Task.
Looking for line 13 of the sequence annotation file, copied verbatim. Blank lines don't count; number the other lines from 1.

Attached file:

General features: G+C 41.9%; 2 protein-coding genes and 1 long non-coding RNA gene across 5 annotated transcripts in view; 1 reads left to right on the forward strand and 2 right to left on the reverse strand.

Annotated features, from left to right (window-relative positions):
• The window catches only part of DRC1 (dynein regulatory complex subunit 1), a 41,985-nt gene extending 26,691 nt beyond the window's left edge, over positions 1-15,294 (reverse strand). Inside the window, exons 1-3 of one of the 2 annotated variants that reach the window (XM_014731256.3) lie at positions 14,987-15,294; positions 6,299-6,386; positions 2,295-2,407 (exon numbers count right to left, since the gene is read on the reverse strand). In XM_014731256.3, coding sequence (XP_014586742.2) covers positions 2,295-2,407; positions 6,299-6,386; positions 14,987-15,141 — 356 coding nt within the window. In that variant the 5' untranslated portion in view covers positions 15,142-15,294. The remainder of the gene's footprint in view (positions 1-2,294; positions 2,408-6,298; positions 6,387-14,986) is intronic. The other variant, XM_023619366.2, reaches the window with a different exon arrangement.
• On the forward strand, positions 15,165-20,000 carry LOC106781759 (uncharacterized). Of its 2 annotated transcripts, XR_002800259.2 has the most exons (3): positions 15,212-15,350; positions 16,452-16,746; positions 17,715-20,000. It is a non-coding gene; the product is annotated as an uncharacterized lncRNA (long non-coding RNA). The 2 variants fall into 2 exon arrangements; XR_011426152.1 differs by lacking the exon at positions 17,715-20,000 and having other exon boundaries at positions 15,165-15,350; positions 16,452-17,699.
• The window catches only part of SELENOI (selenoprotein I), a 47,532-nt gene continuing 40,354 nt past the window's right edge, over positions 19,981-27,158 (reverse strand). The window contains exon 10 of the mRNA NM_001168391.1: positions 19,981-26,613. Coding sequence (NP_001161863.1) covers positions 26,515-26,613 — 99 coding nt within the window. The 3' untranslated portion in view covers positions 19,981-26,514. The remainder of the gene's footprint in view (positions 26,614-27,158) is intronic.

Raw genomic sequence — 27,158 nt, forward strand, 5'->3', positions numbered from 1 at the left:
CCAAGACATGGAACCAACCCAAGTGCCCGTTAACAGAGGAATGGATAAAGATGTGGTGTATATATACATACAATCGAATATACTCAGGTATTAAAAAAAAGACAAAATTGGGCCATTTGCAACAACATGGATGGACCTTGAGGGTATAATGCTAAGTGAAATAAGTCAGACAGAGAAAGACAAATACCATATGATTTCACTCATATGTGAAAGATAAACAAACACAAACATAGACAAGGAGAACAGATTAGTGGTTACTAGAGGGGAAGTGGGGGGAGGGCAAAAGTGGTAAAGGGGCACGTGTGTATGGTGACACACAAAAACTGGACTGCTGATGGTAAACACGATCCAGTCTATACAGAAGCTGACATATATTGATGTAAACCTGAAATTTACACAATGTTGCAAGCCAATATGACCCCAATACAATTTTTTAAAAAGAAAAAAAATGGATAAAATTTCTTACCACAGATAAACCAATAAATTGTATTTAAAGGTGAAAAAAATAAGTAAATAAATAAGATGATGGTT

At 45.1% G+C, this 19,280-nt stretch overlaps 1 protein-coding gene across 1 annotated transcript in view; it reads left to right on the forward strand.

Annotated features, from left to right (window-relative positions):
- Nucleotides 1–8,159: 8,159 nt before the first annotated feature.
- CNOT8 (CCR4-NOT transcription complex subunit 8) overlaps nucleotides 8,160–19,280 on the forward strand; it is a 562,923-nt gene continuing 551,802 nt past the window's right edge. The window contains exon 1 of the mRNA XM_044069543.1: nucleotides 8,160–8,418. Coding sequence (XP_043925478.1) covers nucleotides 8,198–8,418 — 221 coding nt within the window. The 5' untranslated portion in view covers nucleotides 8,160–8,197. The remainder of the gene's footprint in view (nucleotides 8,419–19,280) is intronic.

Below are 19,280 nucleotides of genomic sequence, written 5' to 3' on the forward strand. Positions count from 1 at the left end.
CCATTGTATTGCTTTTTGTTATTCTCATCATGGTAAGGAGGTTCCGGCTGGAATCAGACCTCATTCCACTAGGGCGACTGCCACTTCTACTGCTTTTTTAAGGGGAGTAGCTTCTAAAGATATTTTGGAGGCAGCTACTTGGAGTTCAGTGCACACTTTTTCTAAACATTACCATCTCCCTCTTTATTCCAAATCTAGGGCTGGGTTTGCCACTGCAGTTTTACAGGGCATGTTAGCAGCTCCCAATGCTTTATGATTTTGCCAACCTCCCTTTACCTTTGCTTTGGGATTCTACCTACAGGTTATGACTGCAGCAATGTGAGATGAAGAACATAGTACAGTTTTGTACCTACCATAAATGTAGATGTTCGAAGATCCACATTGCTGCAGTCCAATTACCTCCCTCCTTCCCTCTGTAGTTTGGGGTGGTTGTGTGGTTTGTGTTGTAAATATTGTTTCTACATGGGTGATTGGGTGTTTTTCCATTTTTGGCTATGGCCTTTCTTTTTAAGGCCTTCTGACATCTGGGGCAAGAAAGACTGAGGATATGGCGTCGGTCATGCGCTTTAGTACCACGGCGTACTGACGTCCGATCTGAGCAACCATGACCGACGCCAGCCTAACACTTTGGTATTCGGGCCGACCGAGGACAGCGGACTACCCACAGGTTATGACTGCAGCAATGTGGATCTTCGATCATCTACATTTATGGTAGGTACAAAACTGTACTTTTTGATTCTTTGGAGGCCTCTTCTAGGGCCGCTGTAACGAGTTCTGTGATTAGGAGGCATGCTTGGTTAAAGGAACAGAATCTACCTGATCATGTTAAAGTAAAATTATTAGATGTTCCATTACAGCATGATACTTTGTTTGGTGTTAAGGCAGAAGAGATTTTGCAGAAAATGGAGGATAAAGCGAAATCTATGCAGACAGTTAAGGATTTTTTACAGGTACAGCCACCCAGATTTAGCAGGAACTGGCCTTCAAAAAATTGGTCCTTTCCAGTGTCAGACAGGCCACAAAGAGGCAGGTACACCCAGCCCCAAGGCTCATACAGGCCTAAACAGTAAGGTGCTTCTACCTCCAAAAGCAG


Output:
CCATTGTATTGCTTTTTGTTATTCTCATCATGGTAAGGAGGTTCCGGCTGGAATCAGACCTCATTCCACTAGGGCGACTGCCACTTCTACTGCTTTTTTAAGGGGAGTAGCTTCTAAAGATATTTTGGAGGCAGCTACTTGGAGTTCAGTGCACACTTTTTCTAAACATTACCATCTCCCTCTTTATTCCAAATCTAGGGCTGGGTTTGCCACTGCAGTTTTACAGGGCATGTTAGCAGCTCCCAATGCTTTATGATTTTGCCAACCTCCCTTTACCTTTGCTTTGGGATTCTACCTACAGGTTATGACTGCAGCAATGTGAGATGAAGAACATAGTACAGTTTTGTACCTACCATAAATGTAGATGTTCGAAGATCCACATTGCTGCAGTCCAATTACCTCCCTCCTTCCCTCTGTAGTTTGGGGTGGTTGTGTGGTTTGTGTTGTAAATATTGTTTCTACATGGGTGATTGGGTGTTTTTCCATTTTTGGCTATGGCCTTTCTTTTTAAGGCCTTCTGACATCTGGGGCAAGAAAGACTGAGGATATGGCGTCGGTCATGCGCTTTAGTACCACGGCGTACTGACGTCCGATCTGAGCAACCATGACCGACGCCAGCCTAACACTTTGGTATTCGGGCCGACCGAGGACAGCGGACTACCCACAGGTTATGACTGCAGCAATGTGGATCTTCGATCATCTACATTTATGGTAGGTACAAAACTGTACTTTTTGATTCTTTGGAGGCCTCTTCTAGGGCCGCTGTAACGAGTTCTGTGATTAGGAGGCATGCTTGGTTAAAGGAACAGAATCTACCTGATCATGTTAAAGTAAAATTATTAGATGTTCCATTACAGCATGATACTTTGTTTGGTGTTAAGGCAGAAGAGATTTTGCAGAAAATGGAGGATAAAGCGAAATCTATGCAGACAGTTAAGGATTTTTTACAGGTACAGCCACCCAGATTTAGCAGGAACTGGCCTTCAAAAAATTGGTCCTTTCCAGTGTCAGACAGGCCACAAAGAGGCAGGTACACCCAGCCCCAAGGCTCATACAGGCCTAAACAGTAAGGTGCTTCTACCTCCAAAAGCAG